When I first decided to take up woodworking as a hobby, I did it because I loved the smell of sawdust, working with my hands, and the long, private hours of solitude away from everyday life.
However, trying to turn it into a full-time gig can was out of the question, with all the equipment overhead, time, and cost of materials.
It’s no wonder most of us stick to woodworking as a hobby.
It wasn’t until recently when I had a conversation with a friend who had small children I realized some of the profit potential.
She paid nearly $150 for a set of custom made wooden toys for their children.
I’d rather have some natural, handmade wooden toys that will last and can be passed down than some cheap plastic disposable junk.
This lit a lightbulb in my head. What if there were other items, just like toys, that I was fully capable of making with a small set of tools and were in high demand?
As it turns out, there is quite a list of these items. And probably plenty more I’m not aware of in just my small amount of online research.
As it runs out, even hobby woodworkers like myself can earn and find clients who are looking for very specific, handcrafted items.
People are looking for craftsmanship and a personal touch, especially when it comes to items like:
- Jewelry boxes
- Wooden Toys
- Wine Racks
- End tables
- Cigar boxes
- Chess Boards
The key is filling the gaps in the market with unique hand-crafted items.
Often these items are smaller, but can hold more sentimental value, especially when adding small touches like personalized initials.
Woodworking for profit with small scale specialty items requires less machinery, less time, and provide more use and joy to clients.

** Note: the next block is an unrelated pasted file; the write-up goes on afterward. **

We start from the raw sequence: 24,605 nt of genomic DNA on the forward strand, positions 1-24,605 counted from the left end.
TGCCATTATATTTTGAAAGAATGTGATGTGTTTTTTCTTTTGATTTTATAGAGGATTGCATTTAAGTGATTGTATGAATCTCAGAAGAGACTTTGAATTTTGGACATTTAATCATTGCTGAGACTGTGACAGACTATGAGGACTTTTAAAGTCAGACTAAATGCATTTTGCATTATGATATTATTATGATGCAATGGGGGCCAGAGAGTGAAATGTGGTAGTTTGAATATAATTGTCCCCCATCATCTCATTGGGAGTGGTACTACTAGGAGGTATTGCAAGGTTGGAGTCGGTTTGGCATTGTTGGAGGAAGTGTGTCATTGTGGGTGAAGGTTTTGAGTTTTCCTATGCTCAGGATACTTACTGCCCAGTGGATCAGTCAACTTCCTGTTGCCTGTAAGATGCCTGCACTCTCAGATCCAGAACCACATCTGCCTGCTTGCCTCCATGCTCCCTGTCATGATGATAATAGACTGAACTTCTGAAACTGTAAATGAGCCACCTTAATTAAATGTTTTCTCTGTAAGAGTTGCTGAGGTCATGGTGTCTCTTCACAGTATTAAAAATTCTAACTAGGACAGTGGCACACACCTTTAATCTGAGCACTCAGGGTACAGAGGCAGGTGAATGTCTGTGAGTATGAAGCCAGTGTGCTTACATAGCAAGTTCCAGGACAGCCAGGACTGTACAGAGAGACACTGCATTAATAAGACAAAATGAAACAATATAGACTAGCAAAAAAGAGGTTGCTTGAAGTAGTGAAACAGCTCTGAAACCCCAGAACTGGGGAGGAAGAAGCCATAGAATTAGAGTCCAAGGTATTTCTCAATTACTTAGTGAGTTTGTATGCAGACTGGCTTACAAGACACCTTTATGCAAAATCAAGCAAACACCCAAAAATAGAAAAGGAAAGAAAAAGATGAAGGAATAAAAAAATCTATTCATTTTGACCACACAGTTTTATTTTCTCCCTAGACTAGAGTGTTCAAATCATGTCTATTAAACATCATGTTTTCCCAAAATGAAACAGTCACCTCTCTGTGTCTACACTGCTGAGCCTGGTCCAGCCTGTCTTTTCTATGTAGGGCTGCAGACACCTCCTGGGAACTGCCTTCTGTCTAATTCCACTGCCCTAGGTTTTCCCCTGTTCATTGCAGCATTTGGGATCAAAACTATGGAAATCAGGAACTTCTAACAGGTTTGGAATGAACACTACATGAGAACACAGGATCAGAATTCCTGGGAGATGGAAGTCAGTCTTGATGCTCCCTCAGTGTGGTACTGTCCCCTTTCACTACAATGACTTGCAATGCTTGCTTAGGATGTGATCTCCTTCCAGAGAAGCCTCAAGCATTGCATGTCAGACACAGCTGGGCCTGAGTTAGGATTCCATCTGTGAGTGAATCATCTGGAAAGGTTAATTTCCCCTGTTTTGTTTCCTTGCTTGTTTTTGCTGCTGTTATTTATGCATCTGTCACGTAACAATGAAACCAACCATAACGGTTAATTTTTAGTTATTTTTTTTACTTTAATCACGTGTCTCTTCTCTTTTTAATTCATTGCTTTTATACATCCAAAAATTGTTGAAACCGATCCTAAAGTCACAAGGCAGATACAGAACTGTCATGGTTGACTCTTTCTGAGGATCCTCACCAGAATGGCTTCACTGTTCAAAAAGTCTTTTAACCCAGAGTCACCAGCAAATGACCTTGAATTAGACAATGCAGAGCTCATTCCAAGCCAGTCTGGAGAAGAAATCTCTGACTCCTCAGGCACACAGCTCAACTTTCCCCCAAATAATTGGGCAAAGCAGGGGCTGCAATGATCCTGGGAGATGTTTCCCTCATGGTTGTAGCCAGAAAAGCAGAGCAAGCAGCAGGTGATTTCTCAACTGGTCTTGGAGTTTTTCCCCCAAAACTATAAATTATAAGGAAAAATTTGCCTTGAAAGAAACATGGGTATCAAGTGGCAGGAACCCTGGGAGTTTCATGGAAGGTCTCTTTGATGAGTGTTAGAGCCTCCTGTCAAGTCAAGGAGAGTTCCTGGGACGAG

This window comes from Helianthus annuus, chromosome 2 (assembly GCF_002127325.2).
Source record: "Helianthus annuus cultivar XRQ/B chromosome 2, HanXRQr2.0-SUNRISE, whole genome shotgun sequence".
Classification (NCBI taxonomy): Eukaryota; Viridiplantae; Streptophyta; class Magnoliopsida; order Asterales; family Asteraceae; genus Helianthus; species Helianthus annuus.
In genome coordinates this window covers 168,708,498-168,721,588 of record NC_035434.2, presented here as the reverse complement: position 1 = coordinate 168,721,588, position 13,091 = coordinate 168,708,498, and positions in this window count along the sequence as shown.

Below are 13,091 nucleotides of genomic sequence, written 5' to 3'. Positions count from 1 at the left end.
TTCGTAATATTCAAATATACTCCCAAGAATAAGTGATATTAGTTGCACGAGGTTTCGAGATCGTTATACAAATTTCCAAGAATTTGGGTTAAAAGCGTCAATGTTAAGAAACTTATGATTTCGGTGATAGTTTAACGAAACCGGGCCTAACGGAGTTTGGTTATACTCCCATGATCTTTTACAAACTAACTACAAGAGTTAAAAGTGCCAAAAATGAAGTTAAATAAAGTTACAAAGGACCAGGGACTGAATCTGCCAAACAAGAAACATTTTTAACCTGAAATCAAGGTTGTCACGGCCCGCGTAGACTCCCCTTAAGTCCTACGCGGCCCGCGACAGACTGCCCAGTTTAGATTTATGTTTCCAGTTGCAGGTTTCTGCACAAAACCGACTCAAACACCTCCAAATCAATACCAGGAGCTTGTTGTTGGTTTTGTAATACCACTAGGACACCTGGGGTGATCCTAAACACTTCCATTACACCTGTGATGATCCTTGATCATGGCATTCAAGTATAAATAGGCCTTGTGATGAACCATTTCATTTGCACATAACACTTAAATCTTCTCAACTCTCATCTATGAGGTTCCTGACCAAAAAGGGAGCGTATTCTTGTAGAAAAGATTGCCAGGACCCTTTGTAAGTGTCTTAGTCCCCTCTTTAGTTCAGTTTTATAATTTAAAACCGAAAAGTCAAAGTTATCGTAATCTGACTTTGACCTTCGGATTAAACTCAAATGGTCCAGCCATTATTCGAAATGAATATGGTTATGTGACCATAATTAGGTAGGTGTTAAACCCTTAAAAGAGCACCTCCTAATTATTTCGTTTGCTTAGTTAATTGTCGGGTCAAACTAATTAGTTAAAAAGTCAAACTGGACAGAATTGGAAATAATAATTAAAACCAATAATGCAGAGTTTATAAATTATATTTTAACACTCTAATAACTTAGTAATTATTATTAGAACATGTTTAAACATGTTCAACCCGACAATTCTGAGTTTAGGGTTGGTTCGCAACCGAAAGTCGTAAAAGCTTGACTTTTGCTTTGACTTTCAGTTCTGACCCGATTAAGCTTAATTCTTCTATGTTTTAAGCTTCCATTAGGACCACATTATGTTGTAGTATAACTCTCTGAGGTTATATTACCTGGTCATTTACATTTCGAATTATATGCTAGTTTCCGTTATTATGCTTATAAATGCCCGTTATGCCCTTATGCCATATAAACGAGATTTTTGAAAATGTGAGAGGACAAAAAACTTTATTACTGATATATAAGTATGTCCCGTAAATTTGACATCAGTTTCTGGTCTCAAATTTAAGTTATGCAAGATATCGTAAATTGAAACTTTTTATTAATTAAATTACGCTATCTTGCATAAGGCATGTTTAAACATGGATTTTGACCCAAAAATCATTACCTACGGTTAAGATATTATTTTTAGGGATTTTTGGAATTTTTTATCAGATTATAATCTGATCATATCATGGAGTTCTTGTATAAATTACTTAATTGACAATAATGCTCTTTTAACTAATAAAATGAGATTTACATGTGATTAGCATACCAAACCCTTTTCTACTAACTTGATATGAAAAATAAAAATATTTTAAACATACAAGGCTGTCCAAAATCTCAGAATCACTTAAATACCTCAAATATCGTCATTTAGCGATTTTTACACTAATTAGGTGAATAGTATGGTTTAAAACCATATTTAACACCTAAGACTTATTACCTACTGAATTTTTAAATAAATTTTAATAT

I did a little more research, and one woodworking course in particular is getting all sorts of accolades and praise from its students.
While other courses may teach tools and techniques, this one really guides you through things like pricing, market awareness, and finding clients who want this stuff.
Knowing what to sell, who to sell to, and what kinds of woodworking items are in demand can turn a small hobby into a lucrative gig sooner than you may think.
Often times, clients will even pay up front, especially when they want to surprise a loved one with a customized gift, especially for a birthday or anniversary.
These hand-crafted, customized gifts yield top dollar – and for good reason – you can’t buy them in stores.
Sometimes, all it takes is learning from someone who is already in the game and landing top dollar for their custom handy work.
I think woodworking can be more than a fun hobby for those who are willing to seek out the top-paying clients and specialize.